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World Whale Day falls on the third Sunday of every February, but we think whales deserve to be celebrated year-round. That’s why we at Apple State Vinegar donate 1% of our sales to organizations that support the health of marine wildlife. That’s also why on February 1 and 2, we will give 100% of all online sales to SeaDoc Society, SR3, and Puget Soundkeeper (three amazing groups working on-the-ground in the Pacific Northwest to protect the seas we all love so much) — so stock up on all your apple cider vinegar/digestive health products on these two days!

Whales are the largest animals on earth and extremely diverse, ranging from the Kogia sima (a mere 600 lbs) to the blue whale, which can stretch the length of a full-size basketball court. They’re mammals just like we are, breathing air, giving birth and nurturing live young, form friendships, communicate through song, and even play with one another. They’re also the top of the ocean food chain, which makes them especially vulnerable to the effects of climate change and human industry. Over 1000 whales a year are still killed due to commercial whaling. Collisions with ships, pollution, and entanglement hurt and kill even more. Warming oceans affect the habitats and foods that whales rely on to survive.

The health of the whale population is a good indicator for the health of the overall ocean ecosystem. The work that these three organizations are doing are essential in protecting the health and safety of these marine giants. Here in Washington State, we are particularly connected to the Southern Resident killer whales, an extended family of three pods that travel in the Salish Sea. Orcas have complex emotional lives and are extremely intelligent, yet they are suffering as the effects of human over-development hit the Puget Sound region.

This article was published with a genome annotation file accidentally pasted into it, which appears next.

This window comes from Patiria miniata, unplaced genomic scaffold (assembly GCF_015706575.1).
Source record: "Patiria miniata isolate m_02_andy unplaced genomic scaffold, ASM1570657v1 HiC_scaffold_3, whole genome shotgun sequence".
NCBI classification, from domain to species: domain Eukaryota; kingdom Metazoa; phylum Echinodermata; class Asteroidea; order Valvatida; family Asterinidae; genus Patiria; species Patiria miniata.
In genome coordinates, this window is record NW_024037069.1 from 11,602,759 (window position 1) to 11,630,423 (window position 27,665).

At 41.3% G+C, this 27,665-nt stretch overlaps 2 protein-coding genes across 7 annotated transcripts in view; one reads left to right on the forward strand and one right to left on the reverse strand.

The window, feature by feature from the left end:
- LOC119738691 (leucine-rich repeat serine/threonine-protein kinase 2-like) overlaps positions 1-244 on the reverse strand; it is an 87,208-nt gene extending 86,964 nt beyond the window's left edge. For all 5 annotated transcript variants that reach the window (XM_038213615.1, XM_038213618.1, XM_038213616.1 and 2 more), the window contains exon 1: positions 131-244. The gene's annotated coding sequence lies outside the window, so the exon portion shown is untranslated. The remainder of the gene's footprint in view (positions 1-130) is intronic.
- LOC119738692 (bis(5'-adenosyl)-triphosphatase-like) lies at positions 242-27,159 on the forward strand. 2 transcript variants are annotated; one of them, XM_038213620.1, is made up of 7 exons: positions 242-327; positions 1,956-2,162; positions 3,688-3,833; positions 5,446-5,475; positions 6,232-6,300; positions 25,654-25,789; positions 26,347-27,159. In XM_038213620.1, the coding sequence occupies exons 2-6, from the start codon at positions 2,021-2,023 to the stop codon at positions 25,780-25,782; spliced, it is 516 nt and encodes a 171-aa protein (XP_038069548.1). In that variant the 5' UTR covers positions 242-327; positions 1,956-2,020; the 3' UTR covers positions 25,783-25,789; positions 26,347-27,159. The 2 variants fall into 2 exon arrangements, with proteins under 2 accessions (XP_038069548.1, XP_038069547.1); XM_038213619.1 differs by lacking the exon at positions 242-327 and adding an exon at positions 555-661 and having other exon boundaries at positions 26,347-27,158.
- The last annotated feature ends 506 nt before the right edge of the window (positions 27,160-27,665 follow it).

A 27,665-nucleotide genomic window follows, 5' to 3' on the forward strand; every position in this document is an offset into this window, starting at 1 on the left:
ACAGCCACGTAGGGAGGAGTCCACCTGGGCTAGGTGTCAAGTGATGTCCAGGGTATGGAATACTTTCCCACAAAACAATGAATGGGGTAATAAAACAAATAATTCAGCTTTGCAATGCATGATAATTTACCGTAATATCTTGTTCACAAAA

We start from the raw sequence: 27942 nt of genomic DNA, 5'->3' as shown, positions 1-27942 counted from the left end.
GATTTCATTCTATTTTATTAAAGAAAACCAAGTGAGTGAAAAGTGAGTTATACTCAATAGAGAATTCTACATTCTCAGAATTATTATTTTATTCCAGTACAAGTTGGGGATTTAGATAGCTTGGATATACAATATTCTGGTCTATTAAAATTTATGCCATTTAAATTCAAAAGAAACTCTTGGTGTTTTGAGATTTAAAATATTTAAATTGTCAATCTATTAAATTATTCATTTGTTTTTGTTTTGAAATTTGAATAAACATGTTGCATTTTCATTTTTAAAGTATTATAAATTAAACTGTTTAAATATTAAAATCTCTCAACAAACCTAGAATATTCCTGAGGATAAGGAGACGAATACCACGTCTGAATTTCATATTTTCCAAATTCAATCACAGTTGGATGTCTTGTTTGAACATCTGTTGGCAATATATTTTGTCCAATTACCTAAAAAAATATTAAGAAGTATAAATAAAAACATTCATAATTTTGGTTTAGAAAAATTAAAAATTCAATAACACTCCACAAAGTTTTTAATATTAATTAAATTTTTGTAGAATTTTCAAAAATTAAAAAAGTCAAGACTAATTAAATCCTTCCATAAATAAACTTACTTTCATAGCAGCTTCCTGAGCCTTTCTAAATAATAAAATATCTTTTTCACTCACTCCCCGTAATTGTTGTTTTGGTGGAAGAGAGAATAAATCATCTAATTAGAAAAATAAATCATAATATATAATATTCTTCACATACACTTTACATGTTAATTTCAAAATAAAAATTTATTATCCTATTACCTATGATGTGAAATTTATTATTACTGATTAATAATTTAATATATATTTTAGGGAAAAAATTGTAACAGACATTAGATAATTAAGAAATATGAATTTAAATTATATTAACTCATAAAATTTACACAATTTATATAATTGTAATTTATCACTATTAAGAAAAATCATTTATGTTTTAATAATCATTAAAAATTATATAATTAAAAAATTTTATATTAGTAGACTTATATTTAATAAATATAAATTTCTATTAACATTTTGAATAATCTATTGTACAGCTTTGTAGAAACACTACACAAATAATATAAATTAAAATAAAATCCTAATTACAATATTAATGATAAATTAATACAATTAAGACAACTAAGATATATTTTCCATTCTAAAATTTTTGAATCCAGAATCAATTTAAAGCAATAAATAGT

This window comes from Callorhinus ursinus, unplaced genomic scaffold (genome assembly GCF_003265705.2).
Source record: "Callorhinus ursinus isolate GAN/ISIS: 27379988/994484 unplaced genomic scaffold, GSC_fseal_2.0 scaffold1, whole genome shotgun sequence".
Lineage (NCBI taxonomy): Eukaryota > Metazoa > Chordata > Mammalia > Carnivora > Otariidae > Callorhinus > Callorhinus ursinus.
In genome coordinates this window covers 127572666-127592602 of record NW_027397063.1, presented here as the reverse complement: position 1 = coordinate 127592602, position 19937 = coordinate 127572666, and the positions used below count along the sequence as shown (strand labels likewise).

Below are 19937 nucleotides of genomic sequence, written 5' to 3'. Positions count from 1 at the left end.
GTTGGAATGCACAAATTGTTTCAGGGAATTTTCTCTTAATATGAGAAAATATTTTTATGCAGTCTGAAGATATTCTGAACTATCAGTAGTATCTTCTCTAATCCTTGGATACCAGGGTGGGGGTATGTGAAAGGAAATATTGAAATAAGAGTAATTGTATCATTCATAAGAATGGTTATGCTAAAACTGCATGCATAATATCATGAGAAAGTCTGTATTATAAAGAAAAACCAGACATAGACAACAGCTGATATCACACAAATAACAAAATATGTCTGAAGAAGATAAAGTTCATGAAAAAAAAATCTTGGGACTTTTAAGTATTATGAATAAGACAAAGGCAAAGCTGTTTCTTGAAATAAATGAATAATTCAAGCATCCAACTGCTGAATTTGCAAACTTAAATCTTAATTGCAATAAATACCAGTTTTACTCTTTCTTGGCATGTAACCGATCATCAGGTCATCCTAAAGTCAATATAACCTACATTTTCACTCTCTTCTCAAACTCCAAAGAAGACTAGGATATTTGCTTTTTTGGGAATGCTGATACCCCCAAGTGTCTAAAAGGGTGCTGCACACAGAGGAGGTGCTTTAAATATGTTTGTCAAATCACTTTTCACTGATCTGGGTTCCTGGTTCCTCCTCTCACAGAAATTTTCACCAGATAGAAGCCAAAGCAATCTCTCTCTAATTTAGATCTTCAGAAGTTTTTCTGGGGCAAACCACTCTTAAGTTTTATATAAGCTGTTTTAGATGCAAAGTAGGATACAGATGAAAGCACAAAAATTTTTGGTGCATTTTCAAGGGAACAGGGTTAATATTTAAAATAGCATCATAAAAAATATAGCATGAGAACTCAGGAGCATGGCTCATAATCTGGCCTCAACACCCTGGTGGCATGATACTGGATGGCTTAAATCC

“The southern residents are struggling to survive amid waters influenced by more than 6 million people, between Vancouver and Seattle, with pollution, habitat degradation and fishery declines. The plight of the southern residents has become grimly familiar as they slide toward extinction, with three more deaths just last summer. Telling was the sad journey of J35, or Tahlequah, traveling more than 1,000 miles for at least 17 days, clinging to her dead calf, which lived only one half-hour” (The Seattle Times, which has a great collection of resources and information called Hostile Waters if you’re interested in finding out more).

So what can you do to help protect these magnificent creatures to whom we owe clean water and a healthy habitat? You can dedicate your time and skills by volunteering with the three aforementioned organizations, donate money to support their campaigns, or use your voice in local politics to advocate for environmentally-friendly policies.

How will you celebrate World Whale Day this year? Use #WorldWhaleDay to join a global community of environmental stewards and find inspiration for protecting the whales.

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